Movies as Inspiration for Physical Games & Jean-Claude Van Jam

Eyebeam, Hit Me!, Inspiration, tweeted!

While I do tend to like foreign films and independent films most, I have always had a soft spot for action films, even the gratuitously violent ones. No matter how fantastical or b-class it might be, I find myself jumping in my seat, cringing, cheering for the good guy and on occasion covering my mouth in disbelief. I am a sucker for this stuff, no doubt.

When I designed Hit Me! I was looking for inspiration — anything — with the idea in mind that I wanted to create a game that was intense and exciting — not just to play but also to watch. I went through my mental rolodex of action film memories, and stopped at Jean Claude Van Damme’s Lionheart.

I studied games such as Twister, Sumo and Fencing for inspiration too, but at the end the fight scenes from Lionheart had a big influence on the game. The circle of spectators, the performance, the spectacle of the 2 fighters fighting a bare fisted, no holds barred fight, and the raw, spontaneous setting of the abandoned parking lot where the fights took place — It had it all. These were elements that I wanted to incorporate into the look and feel of Hit Me! Here is an example:

Movies are wonderful inspirations especially for games played in the physical world, because they contain scenarios that connect space, story and characters. Also because it uses a visual language that has been understood by viewers. The latter is actually an useful tool. For example, think of all the nail biting scenarios in all of the action films you have seen over the years — there are certainly patterns we can identify — not just in story but also with the characters and the environment that is involved. These patterns can be used and recreated in the game in order to evoke the same feelings in the player and also the spectators.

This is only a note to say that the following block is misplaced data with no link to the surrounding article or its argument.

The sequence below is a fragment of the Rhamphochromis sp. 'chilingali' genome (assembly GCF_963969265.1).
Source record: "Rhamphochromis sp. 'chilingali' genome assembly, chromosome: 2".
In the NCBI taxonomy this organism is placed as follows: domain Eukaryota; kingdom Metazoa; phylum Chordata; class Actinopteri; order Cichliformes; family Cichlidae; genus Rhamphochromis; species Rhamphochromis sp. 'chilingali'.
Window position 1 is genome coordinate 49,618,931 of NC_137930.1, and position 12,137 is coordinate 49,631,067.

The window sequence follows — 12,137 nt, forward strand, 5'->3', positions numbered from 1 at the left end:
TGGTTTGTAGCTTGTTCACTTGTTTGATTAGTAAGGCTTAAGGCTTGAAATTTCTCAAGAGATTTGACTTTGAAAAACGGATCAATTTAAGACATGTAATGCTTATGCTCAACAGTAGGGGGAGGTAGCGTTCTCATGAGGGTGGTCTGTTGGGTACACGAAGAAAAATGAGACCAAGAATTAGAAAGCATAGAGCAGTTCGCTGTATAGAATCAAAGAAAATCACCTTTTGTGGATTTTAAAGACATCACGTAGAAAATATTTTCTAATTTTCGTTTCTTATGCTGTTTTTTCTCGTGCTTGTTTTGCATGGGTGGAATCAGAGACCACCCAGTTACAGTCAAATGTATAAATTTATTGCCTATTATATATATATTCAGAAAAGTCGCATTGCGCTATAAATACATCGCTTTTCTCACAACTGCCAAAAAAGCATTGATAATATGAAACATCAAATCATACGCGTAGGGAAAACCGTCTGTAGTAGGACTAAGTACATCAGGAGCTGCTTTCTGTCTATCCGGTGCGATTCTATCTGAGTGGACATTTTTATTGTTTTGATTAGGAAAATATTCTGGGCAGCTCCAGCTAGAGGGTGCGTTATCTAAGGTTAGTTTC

So I am so excited by Jean-Claude Van Jam, because it highlights the potential of using films as inspiration for games. I can’t wait to see what parts of the films the jammers will use in their games. I hope there will be physical games too!

Jean-Claude Van Jam — August 17-19, 2012 7PM
Eyebeam Art & Technology Center (540 W 21st Street, NYC)
Sign up at http://jeanclaudevanjam.com/

Games, the Body and Costume

General Info, Inspiration

After working on Mary Mack 5000 and adding the rocker vests with the sensors, I think I understand more not only how technology can enhance the game experience, but also how costumes can. Sure, I could have kept the sensors on bandana straps, but the vest was more stable — kept the sensors together in a neat pack so it was easier to put on and take off. But more importantly it also added to the immersive game experience. I think there is a lot of room for incorporating various technology beyond the contact sensor system, when it comes to bodies/costumes that I need to explore more, such as IR, 3D projection, computer vision and the hacked Kinect. This idea really excites me and clicks with me, as a large part of my career has been in fashion design (and a little in costumes too).